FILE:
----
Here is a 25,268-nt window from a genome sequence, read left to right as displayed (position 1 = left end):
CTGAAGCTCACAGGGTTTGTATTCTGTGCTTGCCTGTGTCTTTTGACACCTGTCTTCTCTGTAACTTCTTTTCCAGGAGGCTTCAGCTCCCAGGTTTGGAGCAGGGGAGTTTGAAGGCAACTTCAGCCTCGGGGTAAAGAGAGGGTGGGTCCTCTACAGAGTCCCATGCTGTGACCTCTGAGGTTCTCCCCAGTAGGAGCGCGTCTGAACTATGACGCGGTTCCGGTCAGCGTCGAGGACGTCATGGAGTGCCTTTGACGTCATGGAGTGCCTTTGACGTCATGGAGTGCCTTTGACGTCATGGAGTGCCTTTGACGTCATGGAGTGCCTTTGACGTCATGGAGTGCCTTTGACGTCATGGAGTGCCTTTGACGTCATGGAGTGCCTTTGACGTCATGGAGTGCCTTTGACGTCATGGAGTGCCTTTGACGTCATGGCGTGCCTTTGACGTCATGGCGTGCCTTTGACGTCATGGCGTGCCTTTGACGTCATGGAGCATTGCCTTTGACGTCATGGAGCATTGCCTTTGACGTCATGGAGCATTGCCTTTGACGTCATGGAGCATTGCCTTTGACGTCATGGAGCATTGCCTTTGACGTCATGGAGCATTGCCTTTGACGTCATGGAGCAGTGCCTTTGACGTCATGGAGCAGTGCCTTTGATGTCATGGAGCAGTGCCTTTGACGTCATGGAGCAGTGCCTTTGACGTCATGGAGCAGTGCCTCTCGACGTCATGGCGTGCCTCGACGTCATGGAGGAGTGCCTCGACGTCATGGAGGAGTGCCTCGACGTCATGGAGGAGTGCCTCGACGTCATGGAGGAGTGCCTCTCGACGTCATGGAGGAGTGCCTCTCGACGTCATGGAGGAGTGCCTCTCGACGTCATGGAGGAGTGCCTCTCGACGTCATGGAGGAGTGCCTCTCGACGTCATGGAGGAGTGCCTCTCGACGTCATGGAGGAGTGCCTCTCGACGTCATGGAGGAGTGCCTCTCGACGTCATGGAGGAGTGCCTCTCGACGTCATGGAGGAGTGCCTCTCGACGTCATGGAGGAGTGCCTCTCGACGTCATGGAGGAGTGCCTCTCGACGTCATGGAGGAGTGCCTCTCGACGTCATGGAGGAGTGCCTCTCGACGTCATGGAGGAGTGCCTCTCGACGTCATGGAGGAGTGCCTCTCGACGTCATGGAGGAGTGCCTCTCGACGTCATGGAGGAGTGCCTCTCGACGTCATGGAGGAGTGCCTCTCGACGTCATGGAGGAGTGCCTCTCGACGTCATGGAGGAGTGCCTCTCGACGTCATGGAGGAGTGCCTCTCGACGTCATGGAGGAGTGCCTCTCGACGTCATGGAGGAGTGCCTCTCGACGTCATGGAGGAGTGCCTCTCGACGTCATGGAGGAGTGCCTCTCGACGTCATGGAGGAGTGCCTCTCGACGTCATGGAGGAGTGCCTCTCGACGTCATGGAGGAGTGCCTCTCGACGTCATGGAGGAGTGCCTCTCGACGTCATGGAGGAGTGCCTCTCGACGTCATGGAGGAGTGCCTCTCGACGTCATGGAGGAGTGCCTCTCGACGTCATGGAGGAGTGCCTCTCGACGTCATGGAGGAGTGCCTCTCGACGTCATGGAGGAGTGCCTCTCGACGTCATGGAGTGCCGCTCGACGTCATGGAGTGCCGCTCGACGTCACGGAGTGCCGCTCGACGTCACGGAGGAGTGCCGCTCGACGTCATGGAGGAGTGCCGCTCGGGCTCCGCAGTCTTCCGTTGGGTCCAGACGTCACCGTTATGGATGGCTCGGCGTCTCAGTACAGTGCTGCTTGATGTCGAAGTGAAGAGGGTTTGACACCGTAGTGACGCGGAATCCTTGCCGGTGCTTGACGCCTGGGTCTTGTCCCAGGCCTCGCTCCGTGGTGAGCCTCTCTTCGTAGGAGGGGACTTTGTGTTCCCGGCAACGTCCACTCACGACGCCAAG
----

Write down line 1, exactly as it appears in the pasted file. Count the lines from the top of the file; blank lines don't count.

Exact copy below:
Here is a 25,268-nt window from a genome sequence, read left to right as displayed (position 1 = left end):